Paulo Berejuk's deep voice cracks over the phone from southern Brazil. He now lives in Santa Catarina, which boasts hundreds of miles of white-sand beaches crowned with lushly jungled hillsides. But to Berejuk, it feels like a prison, worse than the federal pen in North Carolina where he finished an 18-month sentence this past April.
He was deported from the United States, where he had spent 20 years, leaving behind his three children, including a 31-year-old daughter fighting cancer. There's one man he blames for it all: Tony Bosch, the renegade owner of the notorious anti-aging clinic Biogenesis who was caught running America's largest professional sports doping operation.
"To me, he's just a piece of shit," Berejuk says. "He destroyed me, and he destroyed my family."
Berejuk is far from blameless, though. For years, he sold testosterone from his garage in Kendall. He was nicknamed "the Chemist" by reporters covering the case after the feds busted Bosch and his associates following a 2013 Miami New Times investigation.
But in his first-ever interview, Berejuk alleges the feds inflated his role in the case. He argues it's unfair that Bosch, the drug ring's mastermind, is now free and rebuilding his life in Miami while he's been banned from returning to see his kids in America.
"They've treated me like the worst narco or terrorist, when I had no idea what Tony Bosch was really doing," Berejuk says. "Meanwhile, Bosch suffered hardly at all."
Berejuk's story adds new depth to Miami's historic steroid case and shines a new light on Bosch's customers — including, according to Berejuk, a number of Miami SWAT officers. Berejuk also raises new questions about the feds' prosecution, which he says ignored his offers to go after the real steroid suppliers: the pharmacies and licensed doctors who provide drugs with no questions asked to shady clinics such as Biogenesis.
Berejuk was born in 1963 in Santa Catarina, a Brazilian state famed for natural beauty and an ethnically German population. His grandparents came from Ukraine, and he spent his childhood on their farm eating elaborate Eastern European meals. His parents owned a bridal shop and an office supply store. They encouraged him to pursue martial arts, in which he excelled.
He graduated from law school when he was just 23 years old and then married Eliane, his 18-year-old hometown sweetheart, and found work with one of Brazil's biggest magazine companies. He first came to Florida in the late '80s, when the company sent him on a sales trip, and visited again a few years later to train with a martial arts guru.
"I spent three months in Miami, and then I loved the place," Berejuk says. "I said, 'This seems like a good place to move and to raise my kids.'?"
In 1995, he persuaded Eliane to move to South Florida after spending a second honeymoon here. At the time, the couple had three young children — 4-year-old Paola, 7-year-old Danny, and 10-year-old Tatiana. In Miami, the parents scraped for work; Eliane cleaned houses and went to beauty school. Paulo, who bears a striking resemblance to Bruce Willis with his bald dome and neat goatee, started a business shipping medical equipment back to Brazil. They later opened a beauty salon together in South Beach.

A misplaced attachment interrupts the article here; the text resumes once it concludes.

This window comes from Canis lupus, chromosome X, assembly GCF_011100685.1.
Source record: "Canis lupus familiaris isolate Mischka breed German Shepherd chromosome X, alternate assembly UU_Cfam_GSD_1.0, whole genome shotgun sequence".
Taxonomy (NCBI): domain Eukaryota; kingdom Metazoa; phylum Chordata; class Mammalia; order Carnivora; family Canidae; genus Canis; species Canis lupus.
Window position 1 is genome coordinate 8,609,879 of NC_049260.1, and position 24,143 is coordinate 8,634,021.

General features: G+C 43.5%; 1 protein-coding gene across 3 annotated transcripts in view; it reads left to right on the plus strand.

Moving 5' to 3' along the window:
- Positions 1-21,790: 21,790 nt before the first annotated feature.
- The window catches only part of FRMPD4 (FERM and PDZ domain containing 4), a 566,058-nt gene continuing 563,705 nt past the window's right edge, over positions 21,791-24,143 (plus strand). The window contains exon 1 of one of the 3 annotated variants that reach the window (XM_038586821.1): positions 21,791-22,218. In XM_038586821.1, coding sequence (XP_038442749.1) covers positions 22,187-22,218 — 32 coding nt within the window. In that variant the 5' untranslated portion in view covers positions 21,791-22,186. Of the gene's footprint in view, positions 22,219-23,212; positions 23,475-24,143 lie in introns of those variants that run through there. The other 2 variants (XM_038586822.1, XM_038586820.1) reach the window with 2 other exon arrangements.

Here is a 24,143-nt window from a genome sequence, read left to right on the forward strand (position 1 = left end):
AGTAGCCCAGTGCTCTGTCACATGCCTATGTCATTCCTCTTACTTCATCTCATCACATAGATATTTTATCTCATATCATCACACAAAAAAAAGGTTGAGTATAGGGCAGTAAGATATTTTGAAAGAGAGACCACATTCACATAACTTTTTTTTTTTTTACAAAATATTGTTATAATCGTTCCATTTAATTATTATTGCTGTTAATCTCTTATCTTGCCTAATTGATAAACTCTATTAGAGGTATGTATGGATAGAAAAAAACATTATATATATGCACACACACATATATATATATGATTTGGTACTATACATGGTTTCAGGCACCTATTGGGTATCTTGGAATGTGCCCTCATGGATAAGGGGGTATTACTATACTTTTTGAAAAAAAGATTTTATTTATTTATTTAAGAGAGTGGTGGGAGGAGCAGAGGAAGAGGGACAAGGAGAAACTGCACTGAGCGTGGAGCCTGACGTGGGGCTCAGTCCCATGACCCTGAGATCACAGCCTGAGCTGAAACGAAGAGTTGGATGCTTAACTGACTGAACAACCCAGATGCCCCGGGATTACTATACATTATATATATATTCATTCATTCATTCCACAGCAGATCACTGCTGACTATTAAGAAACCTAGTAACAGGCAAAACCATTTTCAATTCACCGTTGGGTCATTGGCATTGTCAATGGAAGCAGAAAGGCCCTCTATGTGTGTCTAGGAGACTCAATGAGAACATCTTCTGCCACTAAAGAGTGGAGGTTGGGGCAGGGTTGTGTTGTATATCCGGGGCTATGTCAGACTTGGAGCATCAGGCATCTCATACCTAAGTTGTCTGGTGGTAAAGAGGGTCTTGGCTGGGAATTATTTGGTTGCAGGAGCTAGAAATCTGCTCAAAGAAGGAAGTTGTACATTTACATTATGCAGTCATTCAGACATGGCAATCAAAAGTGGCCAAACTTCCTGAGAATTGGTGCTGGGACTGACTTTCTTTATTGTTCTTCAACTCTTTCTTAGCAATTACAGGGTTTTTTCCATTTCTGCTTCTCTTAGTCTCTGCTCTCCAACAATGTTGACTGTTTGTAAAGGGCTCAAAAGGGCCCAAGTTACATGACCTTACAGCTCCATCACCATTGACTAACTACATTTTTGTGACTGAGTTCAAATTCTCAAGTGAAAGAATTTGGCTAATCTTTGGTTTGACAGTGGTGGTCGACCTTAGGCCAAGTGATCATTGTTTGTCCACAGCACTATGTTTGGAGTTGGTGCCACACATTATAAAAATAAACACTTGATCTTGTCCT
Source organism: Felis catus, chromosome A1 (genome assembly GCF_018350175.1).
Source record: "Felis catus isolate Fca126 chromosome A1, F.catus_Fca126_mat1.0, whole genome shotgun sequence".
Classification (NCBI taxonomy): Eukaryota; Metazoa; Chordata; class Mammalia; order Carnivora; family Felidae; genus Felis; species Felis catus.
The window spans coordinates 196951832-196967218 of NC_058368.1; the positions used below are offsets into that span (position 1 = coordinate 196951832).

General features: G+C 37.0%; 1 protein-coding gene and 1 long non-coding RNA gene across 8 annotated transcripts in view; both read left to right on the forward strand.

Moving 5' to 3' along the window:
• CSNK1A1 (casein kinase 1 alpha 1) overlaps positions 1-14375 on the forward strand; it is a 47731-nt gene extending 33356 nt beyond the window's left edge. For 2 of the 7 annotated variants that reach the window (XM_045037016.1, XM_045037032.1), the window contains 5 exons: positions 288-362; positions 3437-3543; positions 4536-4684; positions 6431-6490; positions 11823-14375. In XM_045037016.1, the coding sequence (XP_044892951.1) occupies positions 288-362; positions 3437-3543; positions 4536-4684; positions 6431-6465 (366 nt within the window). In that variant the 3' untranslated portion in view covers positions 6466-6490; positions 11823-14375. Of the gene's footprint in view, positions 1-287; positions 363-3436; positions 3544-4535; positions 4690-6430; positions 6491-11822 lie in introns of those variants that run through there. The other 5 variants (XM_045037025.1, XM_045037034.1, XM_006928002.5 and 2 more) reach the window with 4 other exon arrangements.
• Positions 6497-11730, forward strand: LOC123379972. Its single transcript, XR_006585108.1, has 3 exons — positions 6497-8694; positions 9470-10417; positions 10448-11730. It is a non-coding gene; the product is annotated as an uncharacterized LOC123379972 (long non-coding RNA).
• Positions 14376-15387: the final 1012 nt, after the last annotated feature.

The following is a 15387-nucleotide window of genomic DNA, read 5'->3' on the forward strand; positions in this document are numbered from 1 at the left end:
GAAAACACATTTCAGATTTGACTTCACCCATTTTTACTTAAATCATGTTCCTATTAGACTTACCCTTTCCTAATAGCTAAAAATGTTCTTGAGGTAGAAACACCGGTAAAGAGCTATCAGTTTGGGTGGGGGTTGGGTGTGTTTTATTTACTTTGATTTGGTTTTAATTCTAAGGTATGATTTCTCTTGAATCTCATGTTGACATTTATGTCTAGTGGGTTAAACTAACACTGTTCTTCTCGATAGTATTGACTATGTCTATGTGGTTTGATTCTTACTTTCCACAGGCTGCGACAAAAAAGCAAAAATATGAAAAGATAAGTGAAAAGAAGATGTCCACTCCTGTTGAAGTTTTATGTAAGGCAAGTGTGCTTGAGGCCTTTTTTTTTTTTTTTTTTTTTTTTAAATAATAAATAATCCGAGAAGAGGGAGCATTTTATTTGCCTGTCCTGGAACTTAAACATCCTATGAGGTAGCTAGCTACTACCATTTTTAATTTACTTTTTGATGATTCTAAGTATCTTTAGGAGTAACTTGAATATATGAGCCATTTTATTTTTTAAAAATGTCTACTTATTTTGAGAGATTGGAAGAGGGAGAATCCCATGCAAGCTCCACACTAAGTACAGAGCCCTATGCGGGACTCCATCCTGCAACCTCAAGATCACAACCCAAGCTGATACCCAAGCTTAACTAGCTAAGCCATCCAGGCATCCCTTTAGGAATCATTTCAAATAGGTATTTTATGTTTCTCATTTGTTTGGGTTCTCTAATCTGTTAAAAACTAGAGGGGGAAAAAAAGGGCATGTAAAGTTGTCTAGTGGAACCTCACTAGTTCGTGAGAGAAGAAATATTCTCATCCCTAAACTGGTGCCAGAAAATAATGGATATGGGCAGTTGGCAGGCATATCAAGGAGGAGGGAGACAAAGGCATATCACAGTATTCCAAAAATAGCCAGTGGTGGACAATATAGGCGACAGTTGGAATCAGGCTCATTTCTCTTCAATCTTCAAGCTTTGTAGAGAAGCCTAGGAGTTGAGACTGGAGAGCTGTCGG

But both the salon and medical supply business eventually closed, and Berejuk hustled to provide for his family. "He made the sacrifices he had to in order to make sure his family was secure," his daughter Paola wrote in a letter to the court. "While I went to expensive schools, he shopped at JC Penney and saved money for family vacations."
Berejuk's slide into the gray world of performance-enhancing drugs began around 2005 with research into what he thought was an innocuous niche industry. As a martial arts student with an insatiable curiosity, he'd become fascinated with nutrition and bodybuilding.
"I started studying and learning about peptides," Berejuk says. "Almost no one was studying them at that time."
Peptides are amino acids that can spark the body to create more human growth hormone (HGH), which can boost strength, speed, and recovery and can trigger other muscle-building properties. Most professional sports leagues, including Major League Baseball, have recently banned some peptides.
But from Berejuk's perspective, there was a major advantage to peptides in 2005. "At that time, the FDA had no regulations on peptides," Berejuk says. So he began buying peptides in bulk from a New Orleans supplier. Soon he met Dr. Carlos Nazir, a urologist who had lost his medical license and served two years in prison after pleading guilty in 2002 to bilking Medicaid out of more than $1 million. Nazir had found a new niche: advising anti-aging clinics around Miami. Among his clients were Tony Bosch and his father, Dr. Pedro Bosch, who invited Berejuk to his office to discuss peptides.
"He looked like a serious doctor," Berejuk says of the elder Bosch.
Berejuk was less impressed with Tony, who had never been a licensed doctor. But when the younger Bosch opened a clinic in a South Miami tanning salon, Berejuk agreed to supply him with peptides. When Bosch told him he'd found an investor and wanted to expand, Berejuk flew his supplier to town. They met at a Brickell restaurant.
"We'd been talking for maybe ten minutes when he grabbed a credit card from his pocket and his girlfriend puts a line of cocaine right there on the card at the table," Berejuk says. "We stood up right there and walked out. I realized, wow, this guy is really crazy."